That summer, Tara also gets married and moves away. The next year, Aunt Mira dies, and Raja follows Hyder Ali to Hyderabad, leaving Baba and Bim alone in the house.

    Analysis of Symbolism in Clear Light of Day

    As an author, Anita Desai is well known for her use of symbolism. Some important symbols in Clear Light of Day are the Dases' garden and music.

    The title "Clear Light of Day" suggests a moment of understanding or revelation. In the context of the novel, it signifies the moments of clarity that the characters experience as they reflect on their pasts and make peace with their shared history. It underscores the novel's exploration of time, memory, and the process of coming to terms with one's identity and past.

    The Garden

    The setting is a key element in Anita Desai's work, and in Clear Light of Day, the garden is significant to the Das family, symbolizing the decay of both the family and Old Delhi. As children, the Das siblings spend hours playing outside in the garden, where they can find freedom and escape the sometimes stifling interior of the house.

    Clear Light of Day, roses, StudySmarterFig. 4 - The rose walk is an important symbol in Clear Light of Day.

    As the Das family ages and disperses, the garden falls into decay. However, the decay isn't necessarily obvious. When Tara returns to her childhood home, she is at first delighted to see the garden, just as she remembered it. The rose walk where she walked with her mother and played with her brothers and sisters still exists, but on closer inspection, there are fewer roses than Tara remembered, and the ones there are smaller, sickly, and less brilliant.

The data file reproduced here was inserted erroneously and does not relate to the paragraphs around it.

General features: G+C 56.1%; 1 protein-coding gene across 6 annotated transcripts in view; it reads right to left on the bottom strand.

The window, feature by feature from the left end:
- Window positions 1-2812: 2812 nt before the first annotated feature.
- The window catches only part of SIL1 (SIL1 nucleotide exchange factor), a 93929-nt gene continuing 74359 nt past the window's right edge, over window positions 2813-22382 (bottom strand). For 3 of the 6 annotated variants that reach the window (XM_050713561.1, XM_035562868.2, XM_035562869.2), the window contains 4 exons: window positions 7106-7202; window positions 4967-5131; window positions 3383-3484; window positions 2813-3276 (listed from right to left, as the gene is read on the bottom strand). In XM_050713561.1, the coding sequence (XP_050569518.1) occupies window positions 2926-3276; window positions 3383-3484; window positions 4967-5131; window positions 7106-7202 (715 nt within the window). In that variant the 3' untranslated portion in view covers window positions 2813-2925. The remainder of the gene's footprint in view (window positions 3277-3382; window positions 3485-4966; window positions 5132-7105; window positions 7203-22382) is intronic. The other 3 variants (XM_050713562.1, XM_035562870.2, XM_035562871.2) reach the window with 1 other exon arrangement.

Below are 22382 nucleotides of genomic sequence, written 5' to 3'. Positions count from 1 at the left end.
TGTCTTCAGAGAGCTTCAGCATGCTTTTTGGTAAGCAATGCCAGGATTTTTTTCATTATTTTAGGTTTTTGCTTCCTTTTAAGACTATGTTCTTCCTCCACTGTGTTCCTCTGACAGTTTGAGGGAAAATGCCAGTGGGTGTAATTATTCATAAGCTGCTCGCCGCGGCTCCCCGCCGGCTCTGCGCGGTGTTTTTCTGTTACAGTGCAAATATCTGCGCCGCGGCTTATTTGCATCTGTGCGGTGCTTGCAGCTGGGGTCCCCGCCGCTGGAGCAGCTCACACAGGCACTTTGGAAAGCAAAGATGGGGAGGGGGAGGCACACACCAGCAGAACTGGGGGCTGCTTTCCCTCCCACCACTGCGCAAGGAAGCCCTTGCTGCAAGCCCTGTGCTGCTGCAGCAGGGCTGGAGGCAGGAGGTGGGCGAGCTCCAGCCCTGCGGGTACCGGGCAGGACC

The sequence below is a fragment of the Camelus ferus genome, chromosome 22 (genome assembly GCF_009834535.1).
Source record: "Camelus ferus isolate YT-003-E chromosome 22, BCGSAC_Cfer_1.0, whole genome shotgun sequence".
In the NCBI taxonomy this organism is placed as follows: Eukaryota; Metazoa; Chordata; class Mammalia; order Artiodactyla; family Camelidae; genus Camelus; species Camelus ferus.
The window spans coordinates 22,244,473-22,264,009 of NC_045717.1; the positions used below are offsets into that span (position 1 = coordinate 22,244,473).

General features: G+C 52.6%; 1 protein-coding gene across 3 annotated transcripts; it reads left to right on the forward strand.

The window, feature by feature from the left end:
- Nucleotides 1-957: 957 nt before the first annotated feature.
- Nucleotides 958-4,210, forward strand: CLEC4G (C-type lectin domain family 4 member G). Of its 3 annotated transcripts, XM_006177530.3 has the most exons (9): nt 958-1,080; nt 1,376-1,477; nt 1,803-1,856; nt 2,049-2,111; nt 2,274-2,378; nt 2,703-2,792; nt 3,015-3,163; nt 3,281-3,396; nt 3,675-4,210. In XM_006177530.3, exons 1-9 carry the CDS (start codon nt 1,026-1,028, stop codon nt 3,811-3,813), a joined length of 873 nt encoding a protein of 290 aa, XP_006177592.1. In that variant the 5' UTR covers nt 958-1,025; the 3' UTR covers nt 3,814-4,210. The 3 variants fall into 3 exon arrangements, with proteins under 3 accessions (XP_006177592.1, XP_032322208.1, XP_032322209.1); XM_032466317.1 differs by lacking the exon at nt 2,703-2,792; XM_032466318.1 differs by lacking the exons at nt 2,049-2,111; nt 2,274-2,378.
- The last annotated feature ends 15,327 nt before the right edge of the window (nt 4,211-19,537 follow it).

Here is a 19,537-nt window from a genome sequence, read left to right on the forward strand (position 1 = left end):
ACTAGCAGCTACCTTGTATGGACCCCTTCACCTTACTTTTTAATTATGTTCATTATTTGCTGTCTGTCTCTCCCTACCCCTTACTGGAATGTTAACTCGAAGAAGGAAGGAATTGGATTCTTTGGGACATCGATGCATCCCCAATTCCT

Music is often associated with Baba, who spends his time listening to his gramophone and playing the same 1940s records repeatedly. Baba is one of the things in the novel that has not changed with time, and the symbol of his repeated music encapsulates the idea of being stuck in time. However, one of the songs he plays most frequently is Bing Crosby's version of "Don't Fence Me In," an old Western song about the freedom of cowboys. Although Baba rarely leaves his home, music gives him a form of escape where he can find his own kind of freedom.

    Clear Light of Day, record player, StudySmarter

    Fig. 5 - Baba spends his days listening to records from the 1940s.

    Music is also important for other characters in the novel, including Tara's teenage daughters. Tara mentions that they listen to music constantly, but she believes this is something they will grow out of, unlike her brother Baba.

    Finally, music is associated with the Dases' neighbors, the Misras. At the end of the novel, Bim and Baba visit their neighbors where one of the Misras sings with his guru. This music provides the backdrop for Bim's realization that her family bonds are unbreakable.

    Clear Light of Day includes examples of both Western and Indian music. What could the significance of this contrast be?

    Clear Light of Day: Quotes

    These key quotes in Clear Light of Day highlight the novel's themes.

    'Old Delhi does not change. It only decays. My students tell me it is a great cemetery, every house a tomb. Nothing but sleeping graves. Now New Delhi, they say is different. That is where things happen. The way they describe it, it sounds like a nest of fleas. So much happens there, it must be a jumping place. I never go. Baba never goes. And here, here nothing happens at all.'" -Part One

    When Tara comes to visit, Bim tells her that Old Delhi is decaying because it is unable to change. It is frozen in time as the world moves on without it. She also includes herself and Baba in this assessment. They are also part of Old Delhi and, therefore, in decay.